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  1. Evidence for direct geographic influences on linguistic sounds: the case of ejectivesEverett, Caleb - PLOS One, 2013 - 1 Hypotheses

    The author investigates whether geographic factors--namely high elevation or 1500 m+ above sea level (reduced atmospheric pressure)-- impact the production, use, and ubiquity of ejective phonemes in eight non-contiguous language clusters. It is suggested that increased use of ejective phonemes has a physiological benefit: the reduction of water vapor loss via exhaled air. Evidence is presented in support of the hypothesized geographic-phonetic linkage.

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  2. Climate, vocal folds, and tonal languages: connecting the physiological and geographic dotsEverett, Caleb - PNAS (Proceedings of the National Academy of Sciences), 2015 - 1 Hypotheses

    Utilizing two independently-coded databases representing 3700+ languages, authors investigate whether cold ecologies or otherwise-desiccated ecologies are less amenable to complex tonality in language. Languages with complex tonality are primarily found to be located in tropical regions and generally absent in desiccated environments, regardless of latitude.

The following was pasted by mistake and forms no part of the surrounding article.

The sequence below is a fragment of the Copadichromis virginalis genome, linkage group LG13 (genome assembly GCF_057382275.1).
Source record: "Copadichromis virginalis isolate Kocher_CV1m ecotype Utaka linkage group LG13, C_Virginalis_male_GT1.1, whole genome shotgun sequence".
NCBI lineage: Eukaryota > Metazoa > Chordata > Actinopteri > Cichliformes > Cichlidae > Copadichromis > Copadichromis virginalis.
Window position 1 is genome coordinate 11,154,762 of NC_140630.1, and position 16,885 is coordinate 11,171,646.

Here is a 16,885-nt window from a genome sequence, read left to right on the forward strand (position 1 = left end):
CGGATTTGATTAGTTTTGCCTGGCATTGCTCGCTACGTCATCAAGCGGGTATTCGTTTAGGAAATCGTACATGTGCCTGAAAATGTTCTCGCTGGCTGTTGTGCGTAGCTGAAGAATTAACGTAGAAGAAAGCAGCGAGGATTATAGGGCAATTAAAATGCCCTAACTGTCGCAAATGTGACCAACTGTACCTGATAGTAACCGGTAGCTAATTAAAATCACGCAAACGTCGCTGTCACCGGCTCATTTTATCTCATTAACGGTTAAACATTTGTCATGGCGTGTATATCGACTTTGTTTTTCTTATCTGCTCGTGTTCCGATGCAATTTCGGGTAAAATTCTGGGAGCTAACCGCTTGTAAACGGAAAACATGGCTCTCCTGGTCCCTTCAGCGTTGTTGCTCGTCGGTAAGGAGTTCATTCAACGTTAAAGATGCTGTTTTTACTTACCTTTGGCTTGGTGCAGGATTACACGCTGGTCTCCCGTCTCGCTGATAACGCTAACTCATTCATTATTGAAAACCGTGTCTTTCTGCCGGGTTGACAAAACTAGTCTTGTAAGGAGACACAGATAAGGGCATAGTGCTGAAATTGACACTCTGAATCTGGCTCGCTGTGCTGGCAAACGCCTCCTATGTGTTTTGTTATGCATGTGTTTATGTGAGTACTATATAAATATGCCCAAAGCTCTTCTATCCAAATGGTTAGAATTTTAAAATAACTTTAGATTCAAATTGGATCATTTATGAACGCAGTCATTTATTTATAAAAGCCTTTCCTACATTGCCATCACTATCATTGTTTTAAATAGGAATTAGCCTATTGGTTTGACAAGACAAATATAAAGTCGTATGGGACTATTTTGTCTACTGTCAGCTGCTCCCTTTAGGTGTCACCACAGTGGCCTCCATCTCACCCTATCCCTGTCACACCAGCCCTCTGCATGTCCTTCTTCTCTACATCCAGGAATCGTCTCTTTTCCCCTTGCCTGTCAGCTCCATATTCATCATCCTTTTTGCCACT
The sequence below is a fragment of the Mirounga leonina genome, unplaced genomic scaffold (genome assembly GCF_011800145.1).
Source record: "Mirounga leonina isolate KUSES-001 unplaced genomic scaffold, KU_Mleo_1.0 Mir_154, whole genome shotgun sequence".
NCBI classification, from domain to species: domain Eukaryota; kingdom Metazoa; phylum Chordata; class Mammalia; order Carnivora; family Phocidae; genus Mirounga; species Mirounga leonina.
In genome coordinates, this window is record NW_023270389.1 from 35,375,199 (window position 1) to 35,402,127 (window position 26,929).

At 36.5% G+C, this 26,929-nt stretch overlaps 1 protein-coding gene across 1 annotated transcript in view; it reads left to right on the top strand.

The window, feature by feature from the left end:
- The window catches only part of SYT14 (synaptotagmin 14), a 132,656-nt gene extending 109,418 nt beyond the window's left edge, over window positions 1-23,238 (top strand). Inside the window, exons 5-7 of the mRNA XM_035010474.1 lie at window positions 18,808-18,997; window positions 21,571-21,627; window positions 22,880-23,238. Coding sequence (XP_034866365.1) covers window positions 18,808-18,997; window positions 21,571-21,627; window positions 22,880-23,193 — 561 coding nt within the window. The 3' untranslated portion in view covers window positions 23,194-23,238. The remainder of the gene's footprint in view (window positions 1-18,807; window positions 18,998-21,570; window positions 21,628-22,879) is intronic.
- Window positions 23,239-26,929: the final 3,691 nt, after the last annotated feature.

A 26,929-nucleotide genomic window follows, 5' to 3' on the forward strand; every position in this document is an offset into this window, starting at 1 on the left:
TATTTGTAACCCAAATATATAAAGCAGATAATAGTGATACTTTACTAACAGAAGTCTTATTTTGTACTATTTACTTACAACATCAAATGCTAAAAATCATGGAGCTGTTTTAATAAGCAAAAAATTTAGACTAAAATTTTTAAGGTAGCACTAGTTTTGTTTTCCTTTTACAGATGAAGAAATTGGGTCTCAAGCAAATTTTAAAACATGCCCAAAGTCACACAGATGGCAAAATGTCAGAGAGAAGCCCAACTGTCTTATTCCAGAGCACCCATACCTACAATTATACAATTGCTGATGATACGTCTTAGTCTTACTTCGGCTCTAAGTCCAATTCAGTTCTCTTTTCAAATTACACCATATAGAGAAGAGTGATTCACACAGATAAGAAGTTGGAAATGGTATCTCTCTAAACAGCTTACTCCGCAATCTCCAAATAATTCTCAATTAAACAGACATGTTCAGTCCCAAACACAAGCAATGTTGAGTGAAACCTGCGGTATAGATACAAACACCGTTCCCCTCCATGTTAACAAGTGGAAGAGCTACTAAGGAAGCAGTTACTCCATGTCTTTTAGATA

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  3. Grammars are robustly transmitted even during the emergence of creole languagesBlasi, Damian E. - Nature Human Behavior, 2017 - 3 Hypotheses

    The authors statistically test existing theories and proposals regarding the existence and nature of the creole language profile. Results indicate that consistencies and variation between creole languages, as with non-creole languages, is a result of genealogical and contact processes. However, creole languages are unique from non-creole languages in that they have more than one language in their ancestry. Findings "call into question the existence of a pidgin stage in creole development and of creole-specific innovations." Support is found for the idea that language learning and transmission are strikingly resilient processes.

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